Kollam, April 11: In one of the worst tragedies to hit Kerala, at least 107 people were killed and 383 injured in a devastating fire that broke out at the Puttingal temple in Kollam district due to fireworks show. The massive fire engulfed around 3: 30 AM on Sunday after a firecracker kindled another bunch of crackers stored in the complex of the Puttingal Devi temple. The fireworks, for which no permission had been granted by Revenue and police officials, had started at midnight as part of an annual festival and thousands of people had gathered to witness the fascinating show.Also Read - Kerala Boy Makes Typographic Portrait of Mammootty Using 407 Movie Names, Enters Record Books

Since decades fireworks shows have been a key part of festival celebration at temples and churches in Kerala. Different competitions are organised among groups for fireworks display. Paravur town is a known place where competitive fireworks display event is being held with judges picking the winners. Although this year, the competition was cancelled after the Additional District Magistrate disallowed it but the temple authorities showed no resistance and went ahead with fireworks display that led to the mishap. (ALSO READ: Kollam inferno: Five people detained) Also Read - Breaking News Highlights: Ashwini Vaishnaw to Make Statement on Pegasus Case in Rajya Sabha Tomorrow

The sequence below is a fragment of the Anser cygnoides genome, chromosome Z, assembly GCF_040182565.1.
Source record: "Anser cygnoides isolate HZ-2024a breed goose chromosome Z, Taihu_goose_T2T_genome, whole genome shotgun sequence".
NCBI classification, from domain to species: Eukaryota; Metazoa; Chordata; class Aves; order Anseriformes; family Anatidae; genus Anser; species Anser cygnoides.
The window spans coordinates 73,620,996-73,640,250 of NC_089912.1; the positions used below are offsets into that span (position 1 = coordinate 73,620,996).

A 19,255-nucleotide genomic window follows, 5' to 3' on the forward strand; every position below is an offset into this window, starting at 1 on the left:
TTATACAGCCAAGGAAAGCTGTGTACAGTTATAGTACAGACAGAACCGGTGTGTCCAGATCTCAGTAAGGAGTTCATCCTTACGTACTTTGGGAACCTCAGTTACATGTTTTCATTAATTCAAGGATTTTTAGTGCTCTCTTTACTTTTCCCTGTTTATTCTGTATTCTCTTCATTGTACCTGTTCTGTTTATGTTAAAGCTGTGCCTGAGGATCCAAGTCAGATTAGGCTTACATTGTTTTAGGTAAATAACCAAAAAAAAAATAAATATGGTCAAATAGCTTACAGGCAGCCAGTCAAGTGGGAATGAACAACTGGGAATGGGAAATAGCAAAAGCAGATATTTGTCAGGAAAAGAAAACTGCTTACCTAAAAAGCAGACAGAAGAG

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The fireworks display is an important element of temple festival in Kerala. The fireworks display becomes huge and attracts people from across the world in Vallangi Vela at Nenmara in Palakkad district, and the Uthralikkavu Pooram at Wadackanchery in Thrissur district during the Thrissur Pooram, the week-long festival. The week-long festival feature grand exhibition of fireworks with banned chemicals such as potassium chlorate being used during temple contest.

Since the scale of fireworks display is growing excessively, tragedies are occurring often. The first fireworks-related tragedy took place in 1952, when 68 people were killed in a blast set off by crackers at the Sabarimala shrine. In 1987, 27 people sitting on a railway track and watching the fireworks at the Sri Jagannatha Temple in Thalassery were run over by a train. They couldn’t hear the sound of coming train because of noise created by the fireworks display.

The number of casualties in fireworks related accidents is growing with every passing year. In 2006, 24 died in fireworks-related accidents, while 42 lost their lives in 2007. As many as 58 people were killed in fireworks-related tragedies in 2011. In 2016, the toll has reached to 107. These are alarming numbers. It’s high time for Kerala government to take a hard step banning fireworks display in the state.

Fireworks display has become part of tradition in Kerala but people’s safety should be on priority. If the state government is not in mood to ban the fireworks show, it must tighten the rule and regulation regarding the safety issues.